Moreover, because advance technology has made in-person contact less important to group conversations, the appellate court was not persuaded that positions requiring extensive teamwork were inherently unsuitable to telecommuting. With the exception of site visits, Ford failed to offer proof that Harris would be less effective performing the resale buyer position from home than at a Ford facility.
Alternatively, the EEOC demonstrated that Harris was qualified to perform the resale buyer position with a reasonable accommodation, telecommuting. Ford argued that resale buyers must be able to interact on a regular basis during core business hours. However, that argument confused “flex time” with telecommuting.
In this case, Harris asked to work from home during regular business hours when she needed to, not work alternate hours. Harris’ job did not require her to interact “in-person with equipment or people to perform the core functions of her job.” And, the shifting of work to co-workers and her supervisor did not result from her physical absence from the facility but from Ford not allowing her to work from home during core hours. Similarly, Harris’ pricing mistakes were the result of Ford not allowing her to work remotely during core business hours when she could contact suppliers for accurate information.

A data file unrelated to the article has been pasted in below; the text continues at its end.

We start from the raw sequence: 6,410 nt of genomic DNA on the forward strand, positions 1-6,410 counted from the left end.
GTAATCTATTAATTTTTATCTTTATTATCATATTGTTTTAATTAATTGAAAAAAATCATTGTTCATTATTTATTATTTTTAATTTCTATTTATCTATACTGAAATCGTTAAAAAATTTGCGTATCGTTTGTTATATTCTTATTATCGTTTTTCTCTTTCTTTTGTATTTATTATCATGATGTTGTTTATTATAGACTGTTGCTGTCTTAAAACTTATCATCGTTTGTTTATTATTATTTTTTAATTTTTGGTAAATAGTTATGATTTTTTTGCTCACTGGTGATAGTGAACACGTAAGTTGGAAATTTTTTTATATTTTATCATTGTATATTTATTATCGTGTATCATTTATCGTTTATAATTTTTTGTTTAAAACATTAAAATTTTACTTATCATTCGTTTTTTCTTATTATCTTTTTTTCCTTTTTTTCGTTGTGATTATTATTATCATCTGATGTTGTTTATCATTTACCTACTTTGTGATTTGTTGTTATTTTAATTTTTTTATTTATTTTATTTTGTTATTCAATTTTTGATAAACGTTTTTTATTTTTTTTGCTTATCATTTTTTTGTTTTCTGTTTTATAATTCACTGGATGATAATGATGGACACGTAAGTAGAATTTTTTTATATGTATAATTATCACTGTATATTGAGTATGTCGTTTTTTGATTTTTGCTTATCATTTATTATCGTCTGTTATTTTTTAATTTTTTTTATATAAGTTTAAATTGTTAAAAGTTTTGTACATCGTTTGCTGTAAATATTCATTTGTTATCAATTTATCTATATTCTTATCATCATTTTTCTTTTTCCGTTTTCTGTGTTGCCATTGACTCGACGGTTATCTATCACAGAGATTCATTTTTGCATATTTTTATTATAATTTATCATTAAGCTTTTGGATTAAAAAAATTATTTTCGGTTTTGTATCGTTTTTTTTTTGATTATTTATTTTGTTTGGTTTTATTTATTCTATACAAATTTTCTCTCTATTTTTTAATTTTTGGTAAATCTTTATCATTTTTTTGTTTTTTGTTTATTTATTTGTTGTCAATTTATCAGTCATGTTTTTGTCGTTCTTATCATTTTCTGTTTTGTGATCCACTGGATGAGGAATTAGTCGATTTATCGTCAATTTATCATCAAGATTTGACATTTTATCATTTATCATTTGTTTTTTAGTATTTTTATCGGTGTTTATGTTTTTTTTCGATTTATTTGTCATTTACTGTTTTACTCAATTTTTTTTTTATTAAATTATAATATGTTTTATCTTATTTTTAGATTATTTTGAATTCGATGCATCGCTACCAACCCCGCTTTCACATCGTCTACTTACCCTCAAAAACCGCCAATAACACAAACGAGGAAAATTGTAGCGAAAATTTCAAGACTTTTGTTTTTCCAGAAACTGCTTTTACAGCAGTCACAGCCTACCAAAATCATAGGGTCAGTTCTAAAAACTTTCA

The Sixth Circuit recognized that “given the state of modern technology, it is no longer the case that jobs suitable for telecommuting are ‘extraordinary’ or ‘unusual’.” Today “it is no longer an ‘unusual case where an employee can effectively perform all work-related duties from home.’”